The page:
21. A method according to claim 20, the method also for updating a video game character parameter of a sports video game character in the sports video game, the sports video game character representing a particular real-life athlete in the sports video game, the method further comprising the following acts: storing an updated video game character performance parameter on the storage medium of the computer server, wherein the updated video game character performance parameter is based at least in part on one or more performance statistics of the particular real-life athlete performing in one or more real-life sporting events; and transmitting the updated video game performance parameter to the video game machine over the network including the internet, thereby enabling the video game machine to (i) receive the updated video game performance parameter and (ii) change the sports video game play such that the particular video game character of the sports video game more closely simulates the real-life performance of the particular real-life athlete.

Description:

CROSS-REFERENCE TO RELATED APPLICATIONS

This patent application is a division of, and claims priority to, U.S. patent application Ser. No. 10/266,795, the contents of which are hereby incorporated herein by reference.

BACKGROUND

Many video games attempt to recreate realistic situations. For example, video games simulating sports games and matches are popular. They commonly even show actual leagues with correct teams. Home towns may be shown, with realistic stadiums. Athletes' uniforms represent professional athletes' actual uniforms. Specific athletes are represented. For example, an image of Shaquile O'Neil may be used as one of the players on the Los Angeles Lakers basketball team. Kobe Bryant and all of Shaquile's actual teammates may be on the team with him.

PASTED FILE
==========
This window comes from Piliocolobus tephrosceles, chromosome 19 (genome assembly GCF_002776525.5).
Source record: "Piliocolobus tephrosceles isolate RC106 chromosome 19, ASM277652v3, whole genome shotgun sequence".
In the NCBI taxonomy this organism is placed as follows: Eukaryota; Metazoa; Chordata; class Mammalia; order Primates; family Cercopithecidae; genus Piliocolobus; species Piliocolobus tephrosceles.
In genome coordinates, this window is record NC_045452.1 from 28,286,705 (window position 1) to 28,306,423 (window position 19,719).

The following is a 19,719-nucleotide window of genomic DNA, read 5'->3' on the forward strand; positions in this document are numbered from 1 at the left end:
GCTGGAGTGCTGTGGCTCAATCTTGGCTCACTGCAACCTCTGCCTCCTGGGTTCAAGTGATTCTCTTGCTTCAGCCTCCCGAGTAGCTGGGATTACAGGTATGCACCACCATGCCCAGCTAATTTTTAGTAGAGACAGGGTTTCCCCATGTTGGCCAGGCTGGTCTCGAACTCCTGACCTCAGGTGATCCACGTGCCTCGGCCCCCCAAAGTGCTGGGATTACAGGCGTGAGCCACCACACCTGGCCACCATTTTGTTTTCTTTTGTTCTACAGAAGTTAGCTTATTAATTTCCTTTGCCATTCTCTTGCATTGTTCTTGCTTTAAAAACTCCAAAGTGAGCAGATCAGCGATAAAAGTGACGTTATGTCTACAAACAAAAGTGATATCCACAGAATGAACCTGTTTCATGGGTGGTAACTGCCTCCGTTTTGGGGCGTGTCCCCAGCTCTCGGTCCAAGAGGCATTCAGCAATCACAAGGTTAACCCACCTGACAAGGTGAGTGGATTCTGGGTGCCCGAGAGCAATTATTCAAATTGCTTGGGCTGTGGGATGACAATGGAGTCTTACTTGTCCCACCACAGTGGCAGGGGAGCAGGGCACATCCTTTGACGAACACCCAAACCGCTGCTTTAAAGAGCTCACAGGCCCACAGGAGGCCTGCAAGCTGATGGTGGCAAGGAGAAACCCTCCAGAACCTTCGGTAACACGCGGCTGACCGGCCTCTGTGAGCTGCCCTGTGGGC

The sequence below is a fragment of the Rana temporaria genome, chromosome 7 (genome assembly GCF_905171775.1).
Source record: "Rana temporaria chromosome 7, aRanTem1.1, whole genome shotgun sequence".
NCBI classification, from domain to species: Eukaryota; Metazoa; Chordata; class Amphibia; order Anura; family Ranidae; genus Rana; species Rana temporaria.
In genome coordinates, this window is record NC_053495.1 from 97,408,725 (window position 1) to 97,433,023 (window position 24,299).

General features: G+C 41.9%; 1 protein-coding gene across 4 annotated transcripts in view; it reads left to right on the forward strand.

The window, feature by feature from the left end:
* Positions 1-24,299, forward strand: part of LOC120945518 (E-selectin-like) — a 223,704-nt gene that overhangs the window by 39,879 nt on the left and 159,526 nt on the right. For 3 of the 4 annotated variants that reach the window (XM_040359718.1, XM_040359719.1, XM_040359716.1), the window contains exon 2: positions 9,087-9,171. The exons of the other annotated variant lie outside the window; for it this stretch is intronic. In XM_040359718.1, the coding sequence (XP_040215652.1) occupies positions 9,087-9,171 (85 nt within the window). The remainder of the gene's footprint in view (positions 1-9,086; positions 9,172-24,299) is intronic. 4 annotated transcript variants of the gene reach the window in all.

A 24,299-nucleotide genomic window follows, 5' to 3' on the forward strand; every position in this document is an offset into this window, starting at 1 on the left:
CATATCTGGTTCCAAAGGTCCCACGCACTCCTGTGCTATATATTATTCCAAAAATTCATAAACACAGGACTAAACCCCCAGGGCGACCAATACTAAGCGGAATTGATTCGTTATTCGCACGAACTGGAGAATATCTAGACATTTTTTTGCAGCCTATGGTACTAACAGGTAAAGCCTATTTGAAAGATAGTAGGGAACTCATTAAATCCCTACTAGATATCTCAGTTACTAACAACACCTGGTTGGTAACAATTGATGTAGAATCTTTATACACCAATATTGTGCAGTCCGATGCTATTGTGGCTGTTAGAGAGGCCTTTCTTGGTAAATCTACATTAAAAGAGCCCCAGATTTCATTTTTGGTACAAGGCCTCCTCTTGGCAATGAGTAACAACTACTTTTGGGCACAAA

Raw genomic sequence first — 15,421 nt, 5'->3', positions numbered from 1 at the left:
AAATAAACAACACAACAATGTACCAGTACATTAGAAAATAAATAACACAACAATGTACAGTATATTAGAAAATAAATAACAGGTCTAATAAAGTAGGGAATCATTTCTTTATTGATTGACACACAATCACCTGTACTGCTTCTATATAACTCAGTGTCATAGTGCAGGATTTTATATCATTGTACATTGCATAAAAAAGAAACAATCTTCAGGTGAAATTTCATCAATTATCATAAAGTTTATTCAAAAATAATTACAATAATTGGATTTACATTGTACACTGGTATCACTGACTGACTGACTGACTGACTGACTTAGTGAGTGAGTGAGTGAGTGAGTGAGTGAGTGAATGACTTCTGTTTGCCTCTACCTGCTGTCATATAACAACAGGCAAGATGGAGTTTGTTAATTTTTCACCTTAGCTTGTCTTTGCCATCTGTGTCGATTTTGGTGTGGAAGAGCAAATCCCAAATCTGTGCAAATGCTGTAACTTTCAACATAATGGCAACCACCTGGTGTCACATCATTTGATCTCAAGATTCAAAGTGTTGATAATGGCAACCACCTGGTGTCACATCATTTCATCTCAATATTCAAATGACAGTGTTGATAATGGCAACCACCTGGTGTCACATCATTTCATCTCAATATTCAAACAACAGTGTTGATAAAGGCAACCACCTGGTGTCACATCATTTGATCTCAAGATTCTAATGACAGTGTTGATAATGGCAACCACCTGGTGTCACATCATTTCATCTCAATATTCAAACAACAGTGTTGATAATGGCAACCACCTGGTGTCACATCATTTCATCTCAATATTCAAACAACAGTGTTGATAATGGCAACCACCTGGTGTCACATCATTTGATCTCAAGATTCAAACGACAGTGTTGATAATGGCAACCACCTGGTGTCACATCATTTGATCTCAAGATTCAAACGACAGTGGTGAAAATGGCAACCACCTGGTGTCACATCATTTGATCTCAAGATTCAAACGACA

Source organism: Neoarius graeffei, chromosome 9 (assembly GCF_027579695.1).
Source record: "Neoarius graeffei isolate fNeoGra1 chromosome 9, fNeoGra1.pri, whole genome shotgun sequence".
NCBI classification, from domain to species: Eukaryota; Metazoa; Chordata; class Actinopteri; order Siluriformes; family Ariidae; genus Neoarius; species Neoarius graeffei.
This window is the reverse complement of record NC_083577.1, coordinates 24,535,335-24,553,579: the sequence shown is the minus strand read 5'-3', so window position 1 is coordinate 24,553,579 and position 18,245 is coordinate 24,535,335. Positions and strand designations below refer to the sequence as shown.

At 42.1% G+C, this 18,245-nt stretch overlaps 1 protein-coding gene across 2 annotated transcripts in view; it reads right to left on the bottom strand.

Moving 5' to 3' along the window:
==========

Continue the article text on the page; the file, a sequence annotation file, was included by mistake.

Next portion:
But the realism goes far beyond just images. The video game characters have characteristics approximating their real life counterparts. For example, the video game Shaquile may be very good at dunking the basketball, but horrible at shooting freethrows. Parameters are stored on the video game medium that cause the different characters to replicate their real life counterparts' performance.

Video game producers typically produce professional sports video games once per year. The performance parameters and visual aspects are typically specified based on the most recent year. For example, Barry Bonds of the San Francisco Giants baseball team had a homerun average of (73 homeruns)/(476 at bats)=15.3 percent during the 2001 season. This average can be used to set a video game parameter so that the video game character Barry Bonds has a similar tendency to hit homeruns. A problem with this system is that the performance parameters and visual aspects of a video game are fixed at the time the video game is produced.

The players of this type of game continually demand increased realism in such games. For example, more and more parameters are added to distinguish one character from another and to more accurately simulate the performance of real life athletes. Also, the realism of the visual aspects of players, teams and stadiums is continually increased. For example, the ivy on the outfield wall of Wrigley Field in Chicago is may be shown in a baseball video game.